Next, teachers should receive instruction in technology when not before they need it and follow-up support to plan their technology-related activity Just in time. Finally, teachers need to carefully plan for using technology in their classroom, including strategies to address things they think might go wrong Just in case.
About the Author Mary Burns has worked with teachers in the U. She is a former teacher who, early in her career, taught in a one-computer classroom and ended up teaching in a 1: At Education Development Center, she designs and conducts online and face-to-face professional development around technology and instruction; evaluates technology and professional development programs; and conducts research on various types of pre- and in-service teacher distance learning.
Technology as a catalyst for school communities: Beyond boxes and bandwidth. Applying technology to restructuring learning: How teachers use computers in technology assisted constructivist learning environments.
Schools and the internet. Access, adequacy, and equity in education technology: Walden University July 28, Educators, technology and 21st century skills: Reaching the last technology holdouts at the front of the classroom.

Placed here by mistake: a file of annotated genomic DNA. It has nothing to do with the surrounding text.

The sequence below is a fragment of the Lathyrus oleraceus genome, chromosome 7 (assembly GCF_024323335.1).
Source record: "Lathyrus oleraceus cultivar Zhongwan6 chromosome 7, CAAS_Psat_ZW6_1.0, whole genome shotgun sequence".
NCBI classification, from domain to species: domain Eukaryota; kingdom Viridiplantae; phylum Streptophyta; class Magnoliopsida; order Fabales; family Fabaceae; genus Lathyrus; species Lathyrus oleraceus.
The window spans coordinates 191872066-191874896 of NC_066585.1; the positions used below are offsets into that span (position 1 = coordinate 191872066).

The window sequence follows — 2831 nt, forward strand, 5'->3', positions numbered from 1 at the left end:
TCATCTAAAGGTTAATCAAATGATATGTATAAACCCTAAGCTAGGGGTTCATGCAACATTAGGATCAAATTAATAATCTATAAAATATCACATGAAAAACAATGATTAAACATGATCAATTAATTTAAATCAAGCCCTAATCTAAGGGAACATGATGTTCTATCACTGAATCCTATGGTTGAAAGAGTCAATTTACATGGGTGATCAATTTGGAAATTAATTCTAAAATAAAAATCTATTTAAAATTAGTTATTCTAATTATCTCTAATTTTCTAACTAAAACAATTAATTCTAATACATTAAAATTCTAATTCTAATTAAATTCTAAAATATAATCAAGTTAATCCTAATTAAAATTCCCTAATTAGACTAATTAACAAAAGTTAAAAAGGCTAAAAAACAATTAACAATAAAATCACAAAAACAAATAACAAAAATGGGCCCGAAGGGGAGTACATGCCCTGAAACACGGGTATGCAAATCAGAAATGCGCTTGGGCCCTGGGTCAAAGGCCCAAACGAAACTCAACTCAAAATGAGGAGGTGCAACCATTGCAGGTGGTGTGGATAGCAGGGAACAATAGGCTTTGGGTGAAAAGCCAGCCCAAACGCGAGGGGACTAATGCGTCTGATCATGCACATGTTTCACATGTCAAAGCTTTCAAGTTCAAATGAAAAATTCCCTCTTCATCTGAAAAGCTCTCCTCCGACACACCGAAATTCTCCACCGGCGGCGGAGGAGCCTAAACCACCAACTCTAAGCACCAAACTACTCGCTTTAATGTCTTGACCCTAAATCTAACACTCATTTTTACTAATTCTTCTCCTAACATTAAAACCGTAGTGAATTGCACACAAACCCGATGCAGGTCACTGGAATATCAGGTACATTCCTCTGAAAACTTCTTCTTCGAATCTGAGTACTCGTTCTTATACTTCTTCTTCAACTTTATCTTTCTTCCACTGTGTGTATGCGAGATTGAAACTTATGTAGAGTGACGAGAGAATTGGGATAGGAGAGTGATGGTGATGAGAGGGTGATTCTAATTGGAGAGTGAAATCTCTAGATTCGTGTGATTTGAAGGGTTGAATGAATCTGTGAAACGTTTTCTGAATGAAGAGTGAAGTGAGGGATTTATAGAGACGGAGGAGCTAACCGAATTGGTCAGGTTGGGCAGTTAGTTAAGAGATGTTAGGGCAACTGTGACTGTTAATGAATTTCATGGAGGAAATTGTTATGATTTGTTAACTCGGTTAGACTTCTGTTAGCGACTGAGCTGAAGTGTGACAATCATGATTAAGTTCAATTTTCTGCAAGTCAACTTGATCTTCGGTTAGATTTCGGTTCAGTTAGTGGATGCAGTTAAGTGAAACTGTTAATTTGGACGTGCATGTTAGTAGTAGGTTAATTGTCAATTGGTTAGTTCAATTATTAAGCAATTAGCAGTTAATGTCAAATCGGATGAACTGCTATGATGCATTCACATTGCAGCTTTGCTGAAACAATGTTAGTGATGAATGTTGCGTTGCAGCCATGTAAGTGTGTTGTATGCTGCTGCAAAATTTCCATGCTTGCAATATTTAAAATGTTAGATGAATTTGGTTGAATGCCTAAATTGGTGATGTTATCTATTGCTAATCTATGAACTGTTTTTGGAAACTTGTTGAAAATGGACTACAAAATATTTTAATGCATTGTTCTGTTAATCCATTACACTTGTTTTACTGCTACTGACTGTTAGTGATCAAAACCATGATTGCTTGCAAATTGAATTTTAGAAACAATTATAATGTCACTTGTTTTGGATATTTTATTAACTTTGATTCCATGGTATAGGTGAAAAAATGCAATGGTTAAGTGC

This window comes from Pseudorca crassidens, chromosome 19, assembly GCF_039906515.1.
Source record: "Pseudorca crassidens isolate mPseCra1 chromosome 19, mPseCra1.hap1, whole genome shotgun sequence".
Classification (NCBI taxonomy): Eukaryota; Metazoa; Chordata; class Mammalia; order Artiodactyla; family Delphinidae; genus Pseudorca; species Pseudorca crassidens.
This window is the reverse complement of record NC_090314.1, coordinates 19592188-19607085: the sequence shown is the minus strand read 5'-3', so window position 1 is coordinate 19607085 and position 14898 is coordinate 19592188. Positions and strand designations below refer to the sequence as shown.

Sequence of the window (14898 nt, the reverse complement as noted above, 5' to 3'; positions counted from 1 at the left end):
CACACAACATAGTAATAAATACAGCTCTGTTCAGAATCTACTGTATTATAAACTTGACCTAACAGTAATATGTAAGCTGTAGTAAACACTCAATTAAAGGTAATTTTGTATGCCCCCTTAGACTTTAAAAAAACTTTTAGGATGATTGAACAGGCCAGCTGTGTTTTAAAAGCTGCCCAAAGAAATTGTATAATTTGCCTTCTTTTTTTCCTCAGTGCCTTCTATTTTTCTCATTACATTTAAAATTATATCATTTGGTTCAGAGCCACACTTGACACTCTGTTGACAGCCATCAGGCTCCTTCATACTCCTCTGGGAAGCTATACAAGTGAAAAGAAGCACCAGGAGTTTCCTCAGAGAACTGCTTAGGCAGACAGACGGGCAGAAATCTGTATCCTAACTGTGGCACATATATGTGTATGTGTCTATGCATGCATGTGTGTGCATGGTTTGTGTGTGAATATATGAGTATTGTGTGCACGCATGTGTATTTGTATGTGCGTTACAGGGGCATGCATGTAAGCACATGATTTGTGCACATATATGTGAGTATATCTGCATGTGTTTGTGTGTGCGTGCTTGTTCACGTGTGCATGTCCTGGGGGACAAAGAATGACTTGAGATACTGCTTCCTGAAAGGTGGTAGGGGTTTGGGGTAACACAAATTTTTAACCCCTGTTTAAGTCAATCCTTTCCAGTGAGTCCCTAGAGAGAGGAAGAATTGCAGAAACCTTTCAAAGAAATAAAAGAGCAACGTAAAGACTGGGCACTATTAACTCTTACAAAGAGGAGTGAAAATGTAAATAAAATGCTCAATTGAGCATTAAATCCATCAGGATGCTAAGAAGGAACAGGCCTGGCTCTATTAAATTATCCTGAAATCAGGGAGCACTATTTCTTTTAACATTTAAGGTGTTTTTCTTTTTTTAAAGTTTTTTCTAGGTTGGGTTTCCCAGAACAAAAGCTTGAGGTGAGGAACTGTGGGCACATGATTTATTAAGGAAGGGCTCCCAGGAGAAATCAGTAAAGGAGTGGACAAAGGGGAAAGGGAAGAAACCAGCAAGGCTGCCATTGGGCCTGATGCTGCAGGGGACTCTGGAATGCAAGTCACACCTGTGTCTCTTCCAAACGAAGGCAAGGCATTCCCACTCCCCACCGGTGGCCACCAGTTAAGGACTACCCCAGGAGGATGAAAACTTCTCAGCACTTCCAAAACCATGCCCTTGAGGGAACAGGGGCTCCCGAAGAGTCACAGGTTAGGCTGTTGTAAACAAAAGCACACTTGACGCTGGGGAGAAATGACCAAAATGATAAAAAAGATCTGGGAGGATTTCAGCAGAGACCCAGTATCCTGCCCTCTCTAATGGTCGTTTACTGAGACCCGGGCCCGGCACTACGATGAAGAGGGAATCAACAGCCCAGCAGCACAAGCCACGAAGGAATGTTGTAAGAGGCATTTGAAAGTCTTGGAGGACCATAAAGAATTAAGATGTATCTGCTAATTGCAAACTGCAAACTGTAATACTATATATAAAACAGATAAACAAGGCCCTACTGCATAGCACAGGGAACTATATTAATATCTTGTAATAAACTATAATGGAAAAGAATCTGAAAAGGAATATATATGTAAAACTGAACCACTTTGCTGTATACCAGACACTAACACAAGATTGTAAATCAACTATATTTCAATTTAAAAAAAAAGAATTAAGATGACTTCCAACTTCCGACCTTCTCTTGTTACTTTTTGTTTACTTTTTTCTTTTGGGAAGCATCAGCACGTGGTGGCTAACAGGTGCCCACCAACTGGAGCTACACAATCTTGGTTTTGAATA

The Chronicle of Higher Education. Access it anywhere and anytime. Create rich interactive eBooks. And build an environment for teacher student collaboration.
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Could help provide information to schools so teachers know we are here to help when they need someone to turn to. £25 Could help answer the phone to a teacher who needs someone to talk to when it all gets too much. How to Help Teachers Use Technology in the Classroom The 5J Approach. By Mary Burns / September Print Email. In this just-in-case approach, technology coaches help teachers plan and organize instruction in a more careful, detailed, and comprehensive fashion. By thinking through and planning for all contingencies, teachers will always.